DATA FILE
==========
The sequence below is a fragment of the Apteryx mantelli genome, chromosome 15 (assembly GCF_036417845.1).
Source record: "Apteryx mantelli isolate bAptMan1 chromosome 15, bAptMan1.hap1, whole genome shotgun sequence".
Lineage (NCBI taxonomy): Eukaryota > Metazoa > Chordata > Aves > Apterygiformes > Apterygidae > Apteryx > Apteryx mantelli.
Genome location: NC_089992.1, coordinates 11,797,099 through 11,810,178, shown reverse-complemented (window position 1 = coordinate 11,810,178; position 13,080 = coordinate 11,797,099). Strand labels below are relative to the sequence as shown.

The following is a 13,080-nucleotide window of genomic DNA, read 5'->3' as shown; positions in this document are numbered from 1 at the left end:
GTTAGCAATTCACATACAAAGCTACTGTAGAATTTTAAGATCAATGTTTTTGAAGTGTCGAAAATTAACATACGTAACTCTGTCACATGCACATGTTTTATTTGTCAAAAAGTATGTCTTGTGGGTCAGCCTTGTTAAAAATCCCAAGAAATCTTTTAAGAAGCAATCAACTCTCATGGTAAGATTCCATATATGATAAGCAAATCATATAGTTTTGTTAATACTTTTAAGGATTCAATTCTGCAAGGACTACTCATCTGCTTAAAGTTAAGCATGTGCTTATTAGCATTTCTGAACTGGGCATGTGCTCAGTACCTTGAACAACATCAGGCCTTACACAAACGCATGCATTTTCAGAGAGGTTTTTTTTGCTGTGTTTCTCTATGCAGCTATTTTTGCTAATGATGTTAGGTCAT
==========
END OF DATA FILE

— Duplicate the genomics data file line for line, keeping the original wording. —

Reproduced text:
The sequence below is a fragment of the Apteryx mantelli genome, chromosome 15 (assembly GCF_036417845.1).
Source record: "Apteryx mantelli isolate bAptMan1 chromosome 15, bAptMan1.hap1, whole genome shotgun sequence".
Lineage (NCBI taxonomy): Eukaryota > Metazoa > Chordata > Aves > Apterygiformes > Apterygidae > Apteryx > Apteryx mantelli.
Genome location: NC_089992.1, coordinates 11,797,099 through 11,810,178, shown reverse-complemented (window position 1 = coordinate 11,810,178; position 13,080 = coordinate 11,797,099). Strand labels below are relative to the sequence as shown.

The following is a 13,080-nucleotide window of genomic DNA, read 5'->3' as shown; positions in this document are numbered from 1 at the left end:
GTTAGCAATTCACATACAAAGCTACTGTAGAATTTTAAGATCAATGTTTTTGAAGTGTCGAAAATTAACATACGTAACTCTGTCACATGCACATGTTTTATTTGTCAAAAAGTATGTCTTGTGGGTCAGCCTTGTTAAAAATCCCAAGAAATCTTTTAAGAAGCAATCAACTCTCATGGTAAGATTCCATATATGATAAGCAAATCATATAGTTTTGTTAATACTTTTAAGGATTCAATTCTGCAAGGACTACTCATCTGCTTAAAGTTAAGCATGTGCTTATTAGCATTTCTGAACTGGGCATGTGCTCAGTACCTTGAACAACATCAGGCCTTACACAAACGCATGCATTTTCAGAGAGGTTTTTTTTGCTGTGTTTCTCTATGCAGCTATTTTTGCTAATGATGTTAGGTCAT